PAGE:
Gay marriage, which is on the U.S. Supreme Court's chopping block, may have gotten a reprieve, because the United States Senate just voted to create significant same-sex marriage protections into federal law ... and even a number of conservatives gave a thumbs up.
The vote was lopsided -- 61-to-36 -- with 12 Republican senators voting in favor during Tuesday night's vote. Minority Leader Mitch McConnell was NOT among them.
The House of Representatives has already passed a bill protecting gay marriage, but the Senate added a provision that religious organizations won't have to open their door for gay marriage. The bill now goes back to the House to approve the change.
Love is love and Americans should have the right to marry the person they love. Today’s bipartisan Senate vote gets us closer to protecting that right.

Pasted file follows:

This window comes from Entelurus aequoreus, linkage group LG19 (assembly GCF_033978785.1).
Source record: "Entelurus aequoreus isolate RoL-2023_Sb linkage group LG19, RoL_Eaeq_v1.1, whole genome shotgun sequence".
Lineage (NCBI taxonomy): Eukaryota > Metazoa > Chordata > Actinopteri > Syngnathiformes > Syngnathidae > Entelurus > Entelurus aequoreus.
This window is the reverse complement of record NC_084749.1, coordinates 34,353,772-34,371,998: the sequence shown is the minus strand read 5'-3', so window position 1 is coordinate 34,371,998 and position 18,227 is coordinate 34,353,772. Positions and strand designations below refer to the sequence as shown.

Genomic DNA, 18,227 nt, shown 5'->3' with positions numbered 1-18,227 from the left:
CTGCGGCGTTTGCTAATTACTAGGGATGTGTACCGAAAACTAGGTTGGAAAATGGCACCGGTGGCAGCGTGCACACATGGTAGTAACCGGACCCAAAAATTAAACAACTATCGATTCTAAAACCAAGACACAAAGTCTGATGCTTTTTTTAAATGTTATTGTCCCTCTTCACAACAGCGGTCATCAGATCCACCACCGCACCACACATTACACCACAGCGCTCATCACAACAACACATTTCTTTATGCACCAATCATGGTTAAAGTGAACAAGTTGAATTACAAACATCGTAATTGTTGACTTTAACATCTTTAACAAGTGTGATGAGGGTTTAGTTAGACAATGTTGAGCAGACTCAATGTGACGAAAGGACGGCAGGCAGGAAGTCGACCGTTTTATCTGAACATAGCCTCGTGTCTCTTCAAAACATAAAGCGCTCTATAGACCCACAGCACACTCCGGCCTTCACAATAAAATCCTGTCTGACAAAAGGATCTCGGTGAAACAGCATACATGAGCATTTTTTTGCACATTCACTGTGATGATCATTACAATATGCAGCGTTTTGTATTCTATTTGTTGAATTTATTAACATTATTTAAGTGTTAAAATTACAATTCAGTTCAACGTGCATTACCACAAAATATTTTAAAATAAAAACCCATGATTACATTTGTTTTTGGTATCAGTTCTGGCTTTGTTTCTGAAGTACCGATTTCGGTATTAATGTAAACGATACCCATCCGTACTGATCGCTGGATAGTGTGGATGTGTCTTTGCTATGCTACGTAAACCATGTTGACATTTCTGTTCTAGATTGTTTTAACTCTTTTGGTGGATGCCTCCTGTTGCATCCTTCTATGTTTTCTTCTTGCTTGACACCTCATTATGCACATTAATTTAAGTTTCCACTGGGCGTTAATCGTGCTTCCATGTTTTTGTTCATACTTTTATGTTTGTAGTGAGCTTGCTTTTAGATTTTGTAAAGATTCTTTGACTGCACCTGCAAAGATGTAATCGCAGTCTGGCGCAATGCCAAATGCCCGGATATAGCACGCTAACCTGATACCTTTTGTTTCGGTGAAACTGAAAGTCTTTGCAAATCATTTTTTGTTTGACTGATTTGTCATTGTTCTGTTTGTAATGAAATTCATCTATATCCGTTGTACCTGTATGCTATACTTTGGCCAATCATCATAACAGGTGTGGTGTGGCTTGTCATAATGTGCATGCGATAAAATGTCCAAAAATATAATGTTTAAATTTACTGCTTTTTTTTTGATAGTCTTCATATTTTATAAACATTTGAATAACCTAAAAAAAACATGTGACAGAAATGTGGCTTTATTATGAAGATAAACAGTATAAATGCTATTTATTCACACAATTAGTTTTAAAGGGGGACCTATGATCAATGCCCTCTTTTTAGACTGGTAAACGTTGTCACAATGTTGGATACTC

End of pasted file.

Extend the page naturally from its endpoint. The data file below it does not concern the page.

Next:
The Respect for Marriage Act protects all couples under law – I urge Congress to send the bill to my desk so I can make it law.
The House is expected to approve the change and it will then go to Biden's desk for signature. Biden said earlier this month ... "Love is love, and Americans should have the right to marry the person they love."
The bill does not create a mandate that all states must legalize same-sex marriage. What it does is require every state to recognize gay marriages performed in other states. So, Alabama does not allow gay people to marry within its borders, but if 2 gay people got married in California and moved to Alabama, they would have all the legal protections that a straight couple would have.
The clock has been ticking ... Republicans will control the house in January, so the fate of the bill would be dicey ... and that's why there's a swift move to sign the bill.
The wild card ... the Supreme Court could decide issues of marriage should be left entirely to the states and not the federal government, so there's a chance the conservative majority could undo a federal marriage protection law.